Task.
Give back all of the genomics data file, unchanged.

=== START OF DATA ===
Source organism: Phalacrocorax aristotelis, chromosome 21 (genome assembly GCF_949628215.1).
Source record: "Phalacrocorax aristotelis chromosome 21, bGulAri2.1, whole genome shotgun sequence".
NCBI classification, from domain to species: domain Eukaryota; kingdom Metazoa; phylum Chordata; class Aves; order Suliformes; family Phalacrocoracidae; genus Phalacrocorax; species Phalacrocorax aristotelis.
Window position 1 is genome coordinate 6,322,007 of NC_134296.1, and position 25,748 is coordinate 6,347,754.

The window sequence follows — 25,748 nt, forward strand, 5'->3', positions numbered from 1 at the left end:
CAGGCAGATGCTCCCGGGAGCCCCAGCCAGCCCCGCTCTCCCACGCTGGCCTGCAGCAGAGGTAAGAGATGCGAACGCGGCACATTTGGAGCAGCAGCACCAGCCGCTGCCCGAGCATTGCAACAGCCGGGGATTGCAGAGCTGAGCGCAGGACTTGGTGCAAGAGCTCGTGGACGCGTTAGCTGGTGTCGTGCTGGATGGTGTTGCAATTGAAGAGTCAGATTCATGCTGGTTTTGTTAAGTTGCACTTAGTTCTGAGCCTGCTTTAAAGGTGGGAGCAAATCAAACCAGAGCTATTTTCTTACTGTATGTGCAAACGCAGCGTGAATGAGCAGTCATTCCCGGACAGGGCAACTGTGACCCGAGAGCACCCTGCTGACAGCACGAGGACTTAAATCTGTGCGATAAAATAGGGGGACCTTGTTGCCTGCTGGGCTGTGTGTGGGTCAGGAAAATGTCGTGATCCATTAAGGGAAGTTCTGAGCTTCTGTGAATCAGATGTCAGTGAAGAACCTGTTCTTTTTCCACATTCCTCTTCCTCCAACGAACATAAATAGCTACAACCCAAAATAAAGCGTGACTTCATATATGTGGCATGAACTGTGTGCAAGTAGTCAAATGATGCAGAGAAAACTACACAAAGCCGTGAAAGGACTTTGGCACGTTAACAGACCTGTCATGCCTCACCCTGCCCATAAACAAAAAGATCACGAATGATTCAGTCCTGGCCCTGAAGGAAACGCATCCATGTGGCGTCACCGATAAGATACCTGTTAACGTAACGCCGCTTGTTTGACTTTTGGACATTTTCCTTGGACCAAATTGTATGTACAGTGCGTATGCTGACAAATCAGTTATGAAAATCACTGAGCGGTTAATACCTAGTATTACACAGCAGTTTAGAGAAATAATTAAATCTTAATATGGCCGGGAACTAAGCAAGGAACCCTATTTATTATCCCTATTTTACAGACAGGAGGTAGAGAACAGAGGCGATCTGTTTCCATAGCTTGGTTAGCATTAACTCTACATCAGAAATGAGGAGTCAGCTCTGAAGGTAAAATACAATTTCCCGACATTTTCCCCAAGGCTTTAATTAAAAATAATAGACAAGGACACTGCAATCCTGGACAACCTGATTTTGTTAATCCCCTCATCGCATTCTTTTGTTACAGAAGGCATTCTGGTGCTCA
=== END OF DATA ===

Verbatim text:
Source organism: Phalacrocorax aristotelis, chromosome 21 (genome assembly GCF_949628215.1).
Source record: "Phalacrocorax aristotelis chromosome 21, bGulAri2.1, whole genome shotgun sequence".
NCBI classification, from domain to species: domain Eukaryota; kingdom Metazoa; phylum Chordata; class Aves; order Suliformes; family Phalacrocoracidae; genus Phalacrocorax; species Phalacrocorax aristotelis.
Window position 1 is genome coordinate 6,322,007 of NC_134296.1, and position 25,748 is coordinate 6,347,754.

The window sequence follows — 25,748 nt, forward strand, 5'->3', positions numbered from 1 at the left end:
CAGGCAGATGCTCCCGGGAGCCCCAGCCAGCCCCGCTCTCCCACGCTGGCCTGCAGCAGAGGTAAGAGATGCGAACGCGGCACATTTGGAGCAGCAGCACCAGCCGCTGCCCGAGCATTGCAACAGCCGGGGATTGCAGAGCTGAGCGCAGGACTTGGTGCAAGAGCTCGTGGACGCGTTAGCTGGTGTCGTGCTGGATGGTGTTGCAATTGAAGAGTCAGATTCATGCTGGTTTTGTTAAGTTGCACTTAGTTCTGAGCCTGCTTTAAAGGTGGGAGCAAATCAAACCAGAGCTATTTTCTTACTGTATGTGCAAACGCAGCGTGAATGAGCAGTCATTCCCGGACAGGGCAACTGTGACCCGAGAGCACCCTGCTGACAGCACGAGGACTTAAATCTGTGCGATAAAATAGGGGGACCTTGTTGCCTGCTGGGCTGTGTGTGGGTCAGGAAAATGTCGTGATCCATTAAGGGAAGTTCTGAGCTTCTGTGAATCAGATGTCAGTGAAGAACCTGTTCTTTTTCCACATTCCTCTTCCTCCAACGAACATAAATAGCTACAACCCAAAATAAAGCGTGACTTCATATATGTGGCATGAACTGTGTGCAAGTAGTCAAATGATGCAGAGAAAACTACACAAAGCCGTGAAAGGACTTTGGCACGTTAACAGACCTGTCATGCCTCACCCTGCCCATAAACAAAAAGATCACGAATGATTCAGTCCTGGCCCTGAAGGAAACGCATCCATGTGGCGTCACCGATAAGATACCTGTTAACGTAACGCCGCTTGTTTGACTTTTGGACATTTTCCTTGGACCAAATTGTATGTACAGTGCGTATGCTGACAAATCAGTTATGAAAATCACTGAGCGGTTAATACCTAGTATTACACAGCAGTTTAGAGAAATAATTAAATCTTAATATGGCCGGGAACTAAGCAAGGAACCCTATTTATTATCCCTATTTTACAGACAGGAGGTAGAGAACAGAGGCGATCTGTTTCCATAGCTTGGTTAGCATTAACTCTACATCAGAAATGAGGAGTCAGCTCTGAAGGTAAAATACAATTTCCCGACATTTTCCCCAAGGCTTTAATTAAAAATAATAGACAAGGACACTGCAATCCTGGACAACCTGATTTTGTTAATCCCCTCATCGCATTCTTTTGTTACAGAAGGCATTCTGGTGCTCA